Ema has killed her husband. But which of the Emas? The three women that are the main characters in this book are different from one another, their lives are not exactly the same, but at the same time they are almost indistinguishable. It’s difficult to know who is specifically being focused on at each given moment. The violence they endure, the value they are not given and the oppression they feel almost merge into one single form of unhappiness.

As the story progresses, it becomes clearer how the various Emas are connected and how the past influences the present. The suffering that transpires from the pages becomes even more affecting. Continue reading

‘Ship of Magic’ by Robin Hobb

My rating: 4 stars

Ships and pirates don’t usually play a significant part in the fantasy genre. That is not the case of the first book in The Liveship Traders Trilogy by Robin Hobb, though. Told from different perspectives, Ship of Magic introduces readers to a world where the figureheads of ships can become alive. Throughout the book, various exciting and fleshed out characters seem to be put in the right place for a couple of questions to be answered in the rest of the series. How did liveships truly come about? Why are serpents following some ships and attacking their crews?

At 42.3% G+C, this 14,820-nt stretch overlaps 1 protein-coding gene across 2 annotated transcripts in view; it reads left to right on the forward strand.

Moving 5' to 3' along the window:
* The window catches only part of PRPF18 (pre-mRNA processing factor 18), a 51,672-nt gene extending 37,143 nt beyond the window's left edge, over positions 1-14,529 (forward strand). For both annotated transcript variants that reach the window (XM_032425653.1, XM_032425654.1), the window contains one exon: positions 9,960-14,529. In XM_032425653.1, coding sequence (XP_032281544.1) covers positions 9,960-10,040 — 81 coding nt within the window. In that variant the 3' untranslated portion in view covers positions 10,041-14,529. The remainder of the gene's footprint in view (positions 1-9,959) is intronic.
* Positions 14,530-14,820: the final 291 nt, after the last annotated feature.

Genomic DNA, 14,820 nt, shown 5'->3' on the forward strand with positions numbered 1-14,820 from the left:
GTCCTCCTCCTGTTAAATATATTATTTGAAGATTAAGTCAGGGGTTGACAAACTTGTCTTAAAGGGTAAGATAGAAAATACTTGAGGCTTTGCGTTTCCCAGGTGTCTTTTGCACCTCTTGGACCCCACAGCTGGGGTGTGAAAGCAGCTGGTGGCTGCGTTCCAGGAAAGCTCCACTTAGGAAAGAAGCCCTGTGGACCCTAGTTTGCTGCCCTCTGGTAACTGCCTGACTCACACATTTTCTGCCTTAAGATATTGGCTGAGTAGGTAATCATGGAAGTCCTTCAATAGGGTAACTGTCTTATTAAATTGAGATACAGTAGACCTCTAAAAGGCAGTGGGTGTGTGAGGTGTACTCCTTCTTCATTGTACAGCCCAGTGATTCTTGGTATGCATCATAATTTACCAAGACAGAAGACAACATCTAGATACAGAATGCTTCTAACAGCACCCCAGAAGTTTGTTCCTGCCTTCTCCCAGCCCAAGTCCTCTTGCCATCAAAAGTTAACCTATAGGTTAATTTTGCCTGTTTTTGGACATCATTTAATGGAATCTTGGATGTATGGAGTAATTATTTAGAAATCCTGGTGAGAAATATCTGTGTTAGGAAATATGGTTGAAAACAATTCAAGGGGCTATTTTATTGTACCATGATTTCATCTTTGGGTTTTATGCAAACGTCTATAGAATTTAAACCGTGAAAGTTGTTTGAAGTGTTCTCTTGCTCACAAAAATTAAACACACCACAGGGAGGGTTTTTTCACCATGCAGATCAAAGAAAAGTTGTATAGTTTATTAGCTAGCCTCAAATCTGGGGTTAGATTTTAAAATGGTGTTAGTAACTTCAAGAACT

Kennit is the captain of one of many pirate ships. He had legendary good luck, and no one could have any doubts about it. For that reason, he kept it a secret that he owned a charm, a carved face of wizardwood, to avoid being subject to enchantments. He aspired to unite and be king of the Pirate Isles. He would then offer safe use of the Inside Passage up to the coast of Bingtown and Chalced to the merchants and traders, but for a fee of course. In order to know if he would be successful, he went to Treasure Island to offer valuable objects to the Others, a species with magical powers, in exchange for an answer. The general reply was yes.